When it comes to stress, the wiring in our brains works against us. When we’re under stress, what does our brain want more of? A chemical called Dopamine. Under stress we—or rather the primitive side of our brain–become fierce in our desire for Dopamine. Without a second thought, what are the most common rewards we race after? Which activities do we think will make us happy? The following list of activities won’t surprise you in the least: we eat, drink, smoke, shop, watch TV for long periods of time, surf the web, gamble, and play video games.
Here’s the rub, and it’s a big one. Even though the primitive side of the brain thinks during times of stress that these strategies will bring us the feelings that we crave, they don’t. What, in fact, are the worst strategies for getting rid of stress? You guessed it—go back to the final sentence in the last paragraph and read it again. What we most crave is exactly what makes things worse.
We think that trip to the mall—and the accompanying dose of immediate gratification–will make us feel better. (In fact, studies have shown that we get more pleasure from the anticipation of buying stuff than from actually buying it—but that’s another article.). When we cave in to the shopping urge, it only increases our stress. That additional credit card debt now sits on our shoulders like a backpack full of bricks. If we’re overweight and stressed out, we eat. If we’re chronic procrastinators, we put our to-do list aside so that we don’t have to think about it. If we’re smokers, we smoke.
Unfortunately, there’s no easy or surefire way to ignore this insistent shriek of our reptilian brain when we feel stressed. But it may help you out to know which types of activities actually do relieve stress, according to the American Psychological Association. Here they are:
- Exercise (including sports)
- Praying or attending a religious service
- Listening to music
- Spending time with family and friends
- Getting a massage
- Going outside for a walk
- Meditating or doing yoga
- Spending time on a creative hobby
How do these strategies actually relieve stress? By releasing chemicals in the brain that enhance our mood (such as serotonin) and also the hormone oxytocin, which makes us feel good.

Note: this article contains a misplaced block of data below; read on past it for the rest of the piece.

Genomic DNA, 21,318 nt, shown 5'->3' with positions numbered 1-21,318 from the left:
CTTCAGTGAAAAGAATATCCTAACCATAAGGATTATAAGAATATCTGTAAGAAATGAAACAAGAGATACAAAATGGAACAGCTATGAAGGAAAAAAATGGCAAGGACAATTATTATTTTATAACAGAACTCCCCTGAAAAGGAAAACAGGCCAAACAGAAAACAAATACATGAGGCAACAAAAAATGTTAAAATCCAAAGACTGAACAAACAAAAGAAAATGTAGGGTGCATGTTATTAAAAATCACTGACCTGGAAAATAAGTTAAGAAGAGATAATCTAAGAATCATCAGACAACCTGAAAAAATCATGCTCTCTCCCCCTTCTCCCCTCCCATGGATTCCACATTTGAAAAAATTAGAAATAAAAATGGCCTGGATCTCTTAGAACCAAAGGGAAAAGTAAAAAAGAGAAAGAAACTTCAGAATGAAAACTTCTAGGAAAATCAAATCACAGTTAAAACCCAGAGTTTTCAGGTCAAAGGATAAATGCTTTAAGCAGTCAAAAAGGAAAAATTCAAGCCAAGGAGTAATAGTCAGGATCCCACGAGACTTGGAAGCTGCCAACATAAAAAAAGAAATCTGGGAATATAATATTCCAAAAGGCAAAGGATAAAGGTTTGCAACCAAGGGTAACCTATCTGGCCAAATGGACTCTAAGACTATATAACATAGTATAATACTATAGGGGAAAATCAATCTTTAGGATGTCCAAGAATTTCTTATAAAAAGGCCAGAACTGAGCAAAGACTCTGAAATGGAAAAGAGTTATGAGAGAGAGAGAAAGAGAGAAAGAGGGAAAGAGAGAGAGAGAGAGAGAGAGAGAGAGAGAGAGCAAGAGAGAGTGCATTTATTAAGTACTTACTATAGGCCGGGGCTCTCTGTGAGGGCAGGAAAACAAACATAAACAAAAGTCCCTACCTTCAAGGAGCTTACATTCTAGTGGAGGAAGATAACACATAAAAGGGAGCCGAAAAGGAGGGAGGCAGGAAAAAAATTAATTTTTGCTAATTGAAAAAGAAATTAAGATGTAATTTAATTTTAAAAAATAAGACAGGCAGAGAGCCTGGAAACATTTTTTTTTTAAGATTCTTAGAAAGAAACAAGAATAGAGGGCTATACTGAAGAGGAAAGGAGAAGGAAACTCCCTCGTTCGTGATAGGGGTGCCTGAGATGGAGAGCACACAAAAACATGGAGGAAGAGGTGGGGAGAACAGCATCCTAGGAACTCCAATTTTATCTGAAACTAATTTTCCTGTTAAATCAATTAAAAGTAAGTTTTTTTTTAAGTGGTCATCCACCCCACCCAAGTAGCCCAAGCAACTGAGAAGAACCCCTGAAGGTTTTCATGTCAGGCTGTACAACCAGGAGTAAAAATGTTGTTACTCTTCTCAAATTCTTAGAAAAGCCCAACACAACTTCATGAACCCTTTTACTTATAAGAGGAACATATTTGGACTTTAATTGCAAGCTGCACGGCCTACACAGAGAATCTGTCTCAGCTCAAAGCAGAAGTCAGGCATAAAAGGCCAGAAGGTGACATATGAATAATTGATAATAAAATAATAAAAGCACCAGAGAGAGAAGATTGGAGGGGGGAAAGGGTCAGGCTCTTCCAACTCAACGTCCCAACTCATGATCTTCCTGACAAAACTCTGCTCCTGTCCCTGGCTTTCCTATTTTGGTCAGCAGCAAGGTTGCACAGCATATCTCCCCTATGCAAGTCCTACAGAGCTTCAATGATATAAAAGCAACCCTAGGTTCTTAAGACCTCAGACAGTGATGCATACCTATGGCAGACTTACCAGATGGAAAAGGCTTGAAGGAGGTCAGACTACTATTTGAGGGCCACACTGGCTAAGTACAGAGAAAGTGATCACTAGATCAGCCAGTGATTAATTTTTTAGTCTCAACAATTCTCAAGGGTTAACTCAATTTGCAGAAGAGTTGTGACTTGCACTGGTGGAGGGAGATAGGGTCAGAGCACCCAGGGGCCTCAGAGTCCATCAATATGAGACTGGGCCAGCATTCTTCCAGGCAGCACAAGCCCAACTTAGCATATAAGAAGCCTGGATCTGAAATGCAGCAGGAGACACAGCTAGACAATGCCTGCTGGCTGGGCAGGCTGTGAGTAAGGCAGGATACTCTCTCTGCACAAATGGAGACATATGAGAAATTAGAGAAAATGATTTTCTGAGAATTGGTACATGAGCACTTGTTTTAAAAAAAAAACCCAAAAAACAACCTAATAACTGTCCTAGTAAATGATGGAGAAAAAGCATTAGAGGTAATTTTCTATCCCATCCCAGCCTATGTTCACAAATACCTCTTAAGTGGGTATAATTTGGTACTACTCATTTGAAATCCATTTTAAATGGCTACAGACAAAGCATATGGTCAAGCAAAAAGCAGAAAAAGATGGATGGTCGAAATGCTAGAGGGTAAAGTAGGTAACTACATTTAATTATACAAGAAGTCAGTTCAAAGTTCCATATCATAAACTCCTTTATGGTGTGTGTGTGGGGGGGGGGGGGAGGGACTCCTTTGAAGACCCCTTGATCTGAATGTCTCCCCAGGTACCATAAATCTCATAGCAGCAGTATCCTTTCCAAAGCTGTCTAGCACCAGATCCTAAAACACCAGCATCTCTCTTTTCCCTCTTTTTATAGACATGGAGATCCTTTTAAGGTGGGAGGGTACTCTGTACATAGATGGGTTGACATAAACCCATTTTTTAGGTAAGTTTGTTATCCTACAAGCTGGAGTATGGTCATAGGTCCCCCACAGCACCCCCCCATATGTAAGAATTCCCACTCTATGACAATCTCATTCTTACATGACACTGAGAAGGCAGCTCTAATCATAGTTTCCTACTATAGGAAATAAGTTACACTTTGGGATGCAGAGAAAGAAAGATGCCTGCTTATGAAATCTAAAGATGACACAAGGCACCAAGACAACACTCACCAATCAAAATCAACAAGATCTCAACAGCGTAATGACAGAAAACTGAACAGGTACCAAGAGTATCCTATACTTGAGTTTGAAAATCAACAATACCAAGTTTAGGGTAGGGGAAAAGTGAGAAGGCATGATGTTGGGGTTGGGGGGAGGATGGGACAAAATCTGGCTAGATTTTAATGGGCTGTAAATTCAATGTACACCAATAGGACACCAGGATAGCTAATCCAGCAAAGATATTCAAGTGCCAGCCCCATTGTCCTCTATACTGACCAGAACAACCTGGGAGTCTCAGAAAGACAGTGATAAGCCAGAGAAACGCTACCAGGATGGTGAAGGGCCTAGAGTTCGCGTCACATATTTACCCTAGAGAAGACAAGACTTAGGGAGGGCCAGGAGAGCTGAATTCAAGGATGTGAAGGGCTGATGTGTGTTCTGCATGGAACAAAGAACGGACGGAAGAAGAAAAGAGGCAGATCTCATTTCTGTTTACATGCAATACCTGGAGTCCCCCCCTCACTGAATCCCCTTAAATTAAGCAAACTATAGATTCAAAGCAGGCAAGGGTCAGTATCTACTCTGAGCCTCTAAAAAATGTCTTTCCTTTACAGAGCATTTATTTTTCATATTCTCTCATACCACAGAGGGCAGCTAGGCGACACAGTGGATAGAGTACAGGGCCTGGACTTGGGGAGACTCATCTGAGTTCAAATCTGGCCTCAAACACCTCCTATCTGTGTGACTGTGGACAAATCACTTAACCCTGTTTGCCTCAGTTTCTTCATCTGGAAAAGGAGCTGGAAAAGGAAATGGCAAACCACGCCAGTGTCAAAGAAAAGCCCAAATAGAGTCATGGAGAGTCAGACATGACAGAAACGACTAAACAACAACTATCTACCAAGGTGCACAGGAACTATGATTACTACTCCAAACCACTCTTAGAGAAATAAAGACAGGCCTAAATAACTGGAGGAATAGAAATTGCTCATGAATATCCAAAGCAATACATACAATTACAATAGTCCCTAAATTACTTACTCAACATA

Plus, to add insult to injury, when we cave in to our urges our next move is often to beat up on ourselves. But we know from studies of human behavior that feeling guilty or badly about ourselves only makes things worse. The best thing we can do when we give in to temptation is to do what you would almost certainly do with your best friend—be understanding, be compassionate, be forgiving.
So try this. The next time you’re under stress and running headfirst toward your temptation of choice, talk with yourself as if you were your best friend. The dialogue might go something like this:
Primitive brain: “But I want ________ and I want it NOW!”
Rational self: There, there (spoken in a soothing tone of voice). Of course you do. That’s how our brain is wired. But having a marvelous human brain under our skull also means we can change course and do something that could actually make us feel better. What do you say? How about if we team up here?
So when you’re under stress, stop yourself and ask: What is it I really want? And then, for example and depending on what circumstances you’re in, call a friend or a colleague, take a walk, go the gym, stick your nose in a book, pray or engage in whatever spiritual ritual is helpful to you (if you’re religious), or devote some time to a creative pursuit that brings you joy or satisfaction.
Do something that will really give you what you want.
Reference: The Willpower Instinct: How Self-Control Works, Why It Matters, and What You Can Do to Get More of It by Kelly McGonigal